Attendance Awareness Month leaves many students upset

Some students feel there is an absence of promotion for Suicide Prevention Awareness Month


Sienna Reinders

A billboard outside Carlmont’s senior parking lot promotes Attendance Awareness Month.

The month of September has brought an emphasis on Attendance Awareness Month and a lack of acknowledgment for Suicide Prevention Awareness Month, creating frustration among students.

Attendance Awareness Month is a district initiative created to remind students and families of the importance of attending school.

“They’re trying to boost attendance rates, and I guess what they hope to accomplish by Attendance Awareness Month is better academic performance from students,” said senior Areg Horoupian.

National Suicide Prevention Awareness Month started in 2008 to raise awareness and acknowledge those affected by suicide. It is also an opportunity to emphasize resources for people struggling with suicidal thoughts.

The Sequoia Union School District has stressed the importance of attending school this month by announcing Attendance Awareness Month at a board meeting, posting on both the school and district websites, putting up flyers, and displaying the words “September is Attendance Awareness Month” on the sign outside of Carlmont. However, their lack of promotion of suicide awareness has annoyed some students.

“I’ve seen them do nothing [to promote Suicide Prevention Awareness Month]. I think they should be giving [Suicide Prevention Awareness Month] equal attention to Attendance Awareness Month, if not more,” said junior Sam Dechaine.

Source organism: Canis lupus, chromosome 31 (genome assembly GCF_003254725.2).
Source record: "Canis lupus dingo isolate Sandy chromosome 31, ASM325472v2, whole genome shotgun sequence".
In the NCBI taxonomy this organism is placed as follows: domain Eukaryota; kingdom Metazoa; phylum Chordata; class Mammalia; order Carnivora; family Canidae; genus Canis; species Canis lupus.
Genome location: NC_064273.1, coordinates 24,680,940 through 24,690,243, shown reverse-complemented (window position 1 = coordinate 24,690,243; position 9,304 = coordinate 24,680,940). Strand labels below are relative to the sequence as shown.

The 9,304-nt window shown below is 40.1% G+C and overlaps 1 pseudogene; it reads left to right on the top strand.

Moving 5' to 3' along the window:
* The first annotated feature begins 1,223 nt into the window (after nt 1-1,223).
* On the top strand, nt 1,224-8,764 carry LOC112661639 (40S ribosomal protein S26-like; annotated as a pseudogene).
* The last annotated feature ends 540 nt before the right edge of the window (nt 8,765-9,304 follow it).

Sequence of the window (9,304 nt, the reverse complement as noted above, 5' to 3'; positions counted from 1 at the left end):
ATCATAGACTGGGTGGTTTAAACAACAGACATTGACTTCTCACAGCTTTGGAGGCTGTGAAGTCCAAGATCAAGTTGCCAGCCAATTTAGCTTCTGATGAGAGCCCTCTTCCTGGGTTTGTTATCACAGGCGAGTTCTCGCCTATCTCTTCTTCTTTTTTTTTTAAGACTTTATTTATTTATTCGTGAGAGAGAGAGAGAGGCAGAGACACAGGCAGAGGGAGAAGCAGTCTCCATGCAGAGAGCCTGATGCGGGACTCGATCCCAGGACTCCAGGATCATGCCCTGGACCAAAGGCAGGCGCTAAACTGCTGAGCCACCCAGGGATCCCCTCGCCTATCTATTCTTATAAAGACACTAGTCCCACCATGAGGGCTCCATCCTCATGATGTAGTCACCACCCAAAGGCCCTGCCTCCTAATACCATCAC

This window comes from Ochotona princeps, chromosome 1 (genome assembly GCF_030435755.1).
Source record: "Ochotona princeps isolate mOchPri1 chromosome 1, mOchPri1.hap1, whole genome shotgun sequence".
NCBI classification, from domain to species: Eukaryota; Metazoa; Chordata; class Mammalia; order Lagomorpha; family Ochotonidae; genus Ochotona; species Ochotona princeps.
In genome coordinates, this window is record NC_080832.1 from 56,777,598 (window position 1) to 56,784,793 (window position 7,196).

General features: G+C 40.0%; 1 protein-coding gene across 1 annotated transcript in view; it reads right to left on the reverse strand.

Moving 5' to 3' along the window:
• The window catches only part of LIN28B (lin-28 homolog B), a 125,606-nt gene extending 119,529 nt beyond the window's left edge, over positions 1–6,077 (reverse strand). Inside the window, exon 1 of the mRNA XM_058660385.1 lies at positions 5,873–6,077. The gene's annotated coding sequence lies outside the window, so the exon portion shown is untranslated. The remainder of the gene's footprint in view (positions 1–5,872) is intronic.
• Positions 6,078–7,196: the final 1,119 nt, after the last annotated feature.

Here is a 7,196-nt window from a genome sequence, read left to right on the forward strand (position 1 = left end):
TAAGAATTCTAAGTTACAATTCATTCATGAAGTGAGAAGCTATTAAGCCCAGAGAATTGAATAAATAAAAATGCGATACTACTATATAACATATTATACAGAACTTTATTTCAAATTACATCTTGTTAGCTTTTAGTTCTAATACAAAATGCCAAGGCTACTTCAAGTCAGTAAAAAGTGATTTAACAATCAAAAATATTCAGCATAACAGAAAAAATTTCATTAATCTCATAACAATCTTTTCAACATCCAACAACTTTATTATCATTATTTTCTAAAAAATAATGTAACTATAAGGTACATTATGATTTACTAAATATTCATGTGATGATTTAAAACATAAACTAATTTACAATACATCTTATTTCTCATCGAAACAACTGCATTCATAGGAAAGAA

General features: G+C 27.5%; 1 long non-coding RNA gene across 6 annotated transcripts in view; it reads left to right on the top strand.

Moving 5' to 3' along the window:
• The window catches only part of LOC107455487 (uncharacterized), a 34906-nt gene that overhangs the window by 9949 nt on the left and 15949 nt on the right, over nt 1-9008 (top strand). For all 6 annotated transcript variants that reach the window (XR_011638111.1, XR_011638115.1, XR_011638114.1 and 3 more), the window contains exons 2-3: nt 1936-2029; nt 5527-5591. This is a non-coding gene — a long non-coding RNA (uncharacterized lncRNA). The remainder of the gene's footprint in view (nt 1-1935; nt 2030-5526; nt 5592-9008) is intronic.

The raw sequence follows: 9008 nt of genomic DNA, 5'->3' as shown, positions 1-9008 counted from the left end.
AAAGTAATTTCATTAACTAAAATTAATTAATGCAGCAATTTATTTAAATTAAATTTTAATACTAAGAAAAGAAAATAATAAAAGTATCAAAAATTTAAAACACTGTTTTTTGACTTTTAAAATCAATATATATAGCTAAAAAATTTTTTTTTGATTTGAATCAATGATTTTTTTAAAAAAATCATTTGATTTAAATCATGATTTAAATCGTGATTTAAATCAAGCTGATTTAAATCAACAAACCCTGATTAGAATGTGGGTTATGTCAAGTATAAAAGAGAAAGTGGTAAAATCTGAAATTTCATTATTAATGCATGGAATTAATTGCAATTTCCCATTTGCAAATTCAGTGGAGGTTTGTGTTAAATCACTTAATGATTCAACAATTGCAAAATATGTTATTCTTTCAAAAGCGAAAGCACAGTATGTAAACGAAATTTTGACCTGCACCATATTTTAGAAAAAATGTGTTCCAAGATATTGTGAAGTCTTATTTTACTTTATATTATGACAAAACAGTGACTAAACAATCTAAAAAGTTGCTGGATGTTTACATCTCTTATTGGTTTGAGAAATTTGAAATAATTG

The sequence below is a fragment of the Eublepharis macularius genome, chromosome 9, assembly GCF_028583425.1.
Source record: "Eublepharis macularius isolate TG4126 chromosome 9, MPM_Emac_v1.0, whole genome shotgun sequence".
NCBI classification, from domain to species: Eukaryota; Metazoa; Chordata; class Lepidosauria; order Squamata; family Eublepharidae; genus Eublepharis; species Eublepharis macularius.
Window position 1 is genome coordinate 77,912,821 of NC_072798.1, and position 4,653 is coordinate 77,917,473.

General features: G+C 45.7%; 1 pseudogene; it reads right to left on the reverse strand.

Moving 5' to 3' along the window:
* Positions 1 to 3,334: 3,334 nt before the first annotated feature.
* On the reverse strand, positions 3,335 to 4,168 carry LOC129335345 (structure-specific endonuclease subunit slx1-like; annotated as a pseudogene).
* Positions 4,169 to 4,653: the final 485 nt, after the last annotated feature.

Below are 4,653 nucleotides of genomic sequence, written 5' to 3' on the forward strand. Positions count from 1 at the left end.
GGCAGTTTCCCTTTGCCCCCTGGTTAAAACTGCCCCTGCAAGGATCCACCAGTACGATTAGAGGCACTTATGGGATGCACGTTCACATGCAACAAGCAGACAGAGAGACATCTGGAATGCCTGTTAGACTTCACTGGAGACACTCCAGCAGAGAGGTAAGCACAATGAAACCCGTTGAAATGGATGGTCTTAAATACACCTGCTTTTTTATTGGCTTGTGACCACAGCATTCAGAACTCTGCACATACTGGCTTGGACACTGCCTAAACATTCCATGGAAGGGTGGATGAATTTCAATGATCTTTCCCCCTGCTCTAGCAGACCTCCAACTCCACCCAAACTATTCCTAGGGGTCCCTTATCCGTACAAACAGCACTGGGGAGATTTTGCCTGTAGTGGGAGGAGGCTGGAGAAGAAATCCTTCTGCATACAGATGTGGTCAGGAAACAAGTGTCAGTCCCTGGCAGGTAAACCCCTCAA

As far as suicide awareness goes, the district has done “nothing systematic” to promote it, according to principal Gay Buckland-Murray. 

Many students believe the two topics coincide and awareness should be equally promoted for both. 

“In a way, they’re kind of similar. Both of them are saying ‘we want students to be here,’ but one is just saying like be here no matter what, and the other is saying ‘be here when you can be here and we want to help you when you can’t be here,’” Dechaine said. “One of them is actually supporting students and the other is almost guilt tripping students and making them feel bad for not being at school.”

The school district is pushing for higher attendance rates to improve academic performance, however, because of the myriad of mental health issues that teens are facing, they will likely not perform well despite whether they go to school or not, according to Horoupian. 

Carlmont does provide mental health help with a large number of counselors and mental health specialists, however.

Currently nine counselors are 1st level, a mental health specialist and intervention counselor are 2nd and 3rd level supports, [and] finally, we have mental health counselors available Monday, Tuesday, Thursday, and Friday mornings.  Thanks to a generous donation from [the Carlmont Academic Foundation] (CAF), this will soon increase to daily,” Buckland-Murray said in an email statement.

Even still, students believe the school needs to improve its promotion of these resources to make them more easily available and more known to students. 

In the future, students hope to see the district prioritize students’ mental health more by providing easy access to mental health resources and making it easier for students to catch up who might have to miss school for mental health reasons, as well as promoting topics such as Suicide Prevention Awareness Month. 

“It honestly irks me because I feel like the school should be more worried about educating students about suicide,” said junior Marlo Lewis. “Obviously, good attendance is important, but I think if they want to promote attendance awareness month they also need to promote Suicide [Prevention] Awareness Month.”